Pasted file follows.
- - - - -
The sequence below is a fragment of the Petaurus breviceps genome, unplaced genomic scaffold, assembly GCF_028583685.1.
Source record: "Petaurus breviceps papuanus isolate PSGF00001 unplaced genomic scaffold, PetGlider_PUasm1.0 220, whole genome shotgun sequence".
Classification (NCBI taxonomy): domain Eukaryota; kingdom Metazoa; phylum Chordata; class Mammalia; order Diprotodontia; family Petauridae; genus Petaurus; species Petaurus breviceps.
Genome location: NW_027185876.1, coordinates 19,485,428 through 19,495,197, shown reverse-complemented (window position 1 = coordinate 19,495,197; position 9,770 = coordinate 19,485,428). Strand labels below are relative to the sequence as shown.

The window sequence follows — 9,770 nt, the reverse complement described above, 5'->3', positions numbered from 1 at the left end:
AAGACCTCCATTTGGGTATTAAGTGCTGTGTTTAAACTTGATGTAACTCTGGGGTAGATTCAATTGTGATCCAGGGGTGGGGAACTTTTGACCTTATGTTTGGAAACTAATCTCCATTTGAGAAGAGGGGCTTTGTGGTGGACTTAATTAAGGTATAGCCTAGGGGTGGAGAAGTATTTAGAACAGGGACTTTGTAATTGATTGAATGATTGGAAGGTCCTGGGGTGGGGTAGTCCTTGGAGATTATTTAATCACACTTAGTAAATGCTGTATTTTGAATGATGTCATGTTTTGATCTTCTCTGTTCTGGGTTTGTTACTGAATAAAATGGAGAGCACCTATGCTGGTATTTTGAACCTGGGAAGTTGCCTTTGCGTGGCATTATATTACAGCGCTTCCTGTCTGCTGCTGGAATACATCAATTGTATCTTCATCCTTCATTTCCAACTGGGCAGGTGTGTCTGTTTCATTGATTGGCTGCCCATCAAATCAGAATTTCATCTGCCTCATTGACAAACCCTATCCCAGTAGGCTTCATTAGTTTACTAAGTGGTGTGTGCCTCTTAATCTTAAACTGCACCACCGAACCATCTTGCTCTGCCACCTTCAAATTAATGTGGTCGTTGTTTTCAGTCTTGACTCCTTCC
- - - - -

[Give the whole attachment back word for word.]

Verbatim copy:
The sequence below is a fragment of the Petaurus breviceps genome, unplaced genomic scaffold, assembly GCF_028583685.1.
Source record: "Petaurus breviceps papuanus isolate PSGF00001 unplaced genomic scaffold, PetGlider_PUasm1.0 220, whole genome shotgun sequence".
Classification (NCBI taxonomy): domain Eukaryota; kingdom Metazoa; phylum Chordata; class Mammalia; order Diprotodontia; family Petauridae; genus Petaurus; species Petaurus breviceps.
Genome location: NW_027185876.1, coordinates 19,485,428 through 19,495,197, shown reverse-complemented (window position 1 = coordinate 19,495,197; position 9,770 = coordinate 19,485,428). Strand labels below are relative to the sequence as shown.

The window sequence follows — 9,770 nt, the reverse complement described above, 5'->3', positions numbered from 1 at the left end:
AAGACCTCCATTTGGGTATTAAGTGCTGTGTTTAAACTTGATGTAACTCTGGGGTAGATTCAATTGTGATCCAGGGGTGGGGAACTTTTGACCTTATGTTTGGAAACTAATCTCCATTTGAGAAGAGGGGCTTTGTGGTGGACTTAATTAAGGTATAGCCTAGGGGTGGAGAAGTATTTAGAACAGGGACTTTGTAATTGATTGAATGATTGGAAGGTCCTGGGGTGGGGTAGTCCTTGGAGATTATTTAATCACACTTAGTAAATGCTGTATTTTGAATGATGTCATGTTTTGATCTTCTCTGTTCTGGGTTTGTTACTGAATAAAATGGAGAGCACCTATGCTGGTATTTTGAACCTGGGAAGTTGCCTTTGCGTGGCATTATATTACAGCGCTTCCTGTCTGCTGCTGGAATACATCAATTGTATCTTCATCCTTCATTTCCAACTGGGCAGGTGTGTCTGTTTCATTGATTGGCTGCCCATCAAATCAGAATTTCATCTGCCTCATTGACAAACCCTATCCCAGTAGGCTTCATTAGTTTACTAAGTGGTGTGTGCCTCTTAATCTTAAACTGCACCACCGAACCATCTTGCTCTGCCACCTTCAAATTAATGTGGTCGTTGTTTTCAGTCTTGACTCCTTCC